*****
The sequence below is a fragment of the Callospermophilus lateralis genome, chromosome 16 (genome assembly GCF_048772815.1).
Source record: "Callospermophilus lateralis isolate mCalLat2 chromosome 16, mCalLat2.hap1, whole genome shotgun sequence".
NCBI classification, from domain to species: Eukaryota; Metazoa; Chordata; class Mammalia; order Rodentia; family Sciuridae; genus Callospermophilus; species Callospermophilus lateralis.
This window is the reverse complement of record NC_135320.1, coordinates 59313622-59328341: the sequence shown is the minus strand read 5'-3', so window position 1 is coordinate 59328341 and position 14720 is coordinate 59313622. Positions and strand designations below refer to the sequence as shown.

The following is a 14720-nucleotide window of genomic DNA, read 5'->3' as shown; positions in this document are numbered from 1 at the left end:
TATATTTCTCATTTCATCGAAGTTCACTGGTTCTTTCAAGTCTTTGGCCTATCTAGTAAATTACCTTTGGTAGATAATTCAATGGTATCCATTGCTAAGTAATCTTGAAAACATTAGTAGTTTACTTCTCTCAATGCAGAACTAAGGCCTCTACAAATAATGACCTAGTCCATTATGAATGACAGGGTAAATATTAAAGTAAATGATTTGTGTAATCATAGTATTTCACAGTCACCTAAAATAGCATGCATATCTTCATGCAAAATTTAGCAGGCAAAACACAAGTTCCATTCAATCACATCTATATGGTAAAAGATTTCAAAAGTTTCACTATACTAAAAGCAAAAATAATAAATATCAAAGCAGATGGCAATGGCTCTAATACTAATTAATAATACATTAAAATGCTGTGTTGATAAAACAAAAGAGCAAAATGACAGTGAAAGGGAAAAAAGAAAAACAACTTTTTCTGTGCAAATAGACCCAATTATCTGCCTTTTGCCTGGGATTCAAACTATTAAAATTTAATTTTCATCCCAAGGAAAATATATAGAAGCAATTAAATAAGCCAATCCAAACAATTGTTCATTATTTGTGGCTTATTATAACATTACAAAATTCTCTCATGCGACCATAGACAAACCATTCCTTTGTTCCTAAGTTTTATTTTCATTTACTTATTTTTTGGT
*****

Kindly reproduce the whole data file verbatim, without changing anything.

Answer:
The sequence below is a fragment of the Callospermophilus lateralis genome, chromosome 16 (genome assembly GCF_048772815.1).
Source record: "Callospermophilus lateralis isolate mCalLat2 chromosome 16, mCalLat2.hap1, whole genome shotgun sequence".
NCBI classification, from domain to species: Eukaryota; Metazoa; Chordata; class Mammalia; order Rodentia; family Sciuridae; genus Callospermophilus; species Callospermophilus lateralis.
This window is the reverse complement of record NC_135320.1, coordinates 59313622-59328341: the sequence shown is the minus strand read 5'-3', so window position 1 is coordinate 59328341 and position 14720 is coordinate 59313622. Positions and strand designations below refer to the sequence as shown.

The following is a 14720-nucleotide window of genomic DNA, read 5'->3' as shown; positions in this document are numbered from 1 at the left end:
TATATTTCTCATTTCATCGAAGTTCACTGGTTCTTTCAAGTCTTTGGCCTATCTAGTAAATTACCTTTGGTAGATAATTCAATGGTATCCATTGCTAAGTAATCTTGAAAACATTAGTAGTTTACTTCTCTCAATGCAGAACTAAGGCCTCTACAAATAATGACCTAGTCCATTATGAATGACAGGGTAAATATTAAAGTAAATGATTTGTGTAATCATAGTATTTCACAGTCACCTAAAATAGCATGCATATCTTCATGCAAAATTTAGCAGGCAAAACACAAGTTCCATTCAATCACATCTATATGGTAAAAGATTTCAAAAGTTTCACTATACTAAAAGCAAAAATAATAAATATCAAAGCAGATGGCAATGGCTCTAATACTAATTAATAATACATTAAAATGCTGTGTTGATAAAACAAAAGAGCAAAATGACAGTGAAAGGGAAAAAAGAAAAACAACTTTTTCTGTGCAAATAGACCCAATTATCTGCCTTTTGCCTGGGATTCAAACTATTAAAATTTAATTTTCATCCCAAGGAAAATATATAGAAGCAATTAAATAAGCCAATCCAAACAATTGTTCATTATTTGTGGCTTATTATAACATTACAAAATTCTCTCATGCGACCATAGACAAACCATTCCTTTGTTCCTAAGTTTTATTTTCATTTACTTATTTTTTGGT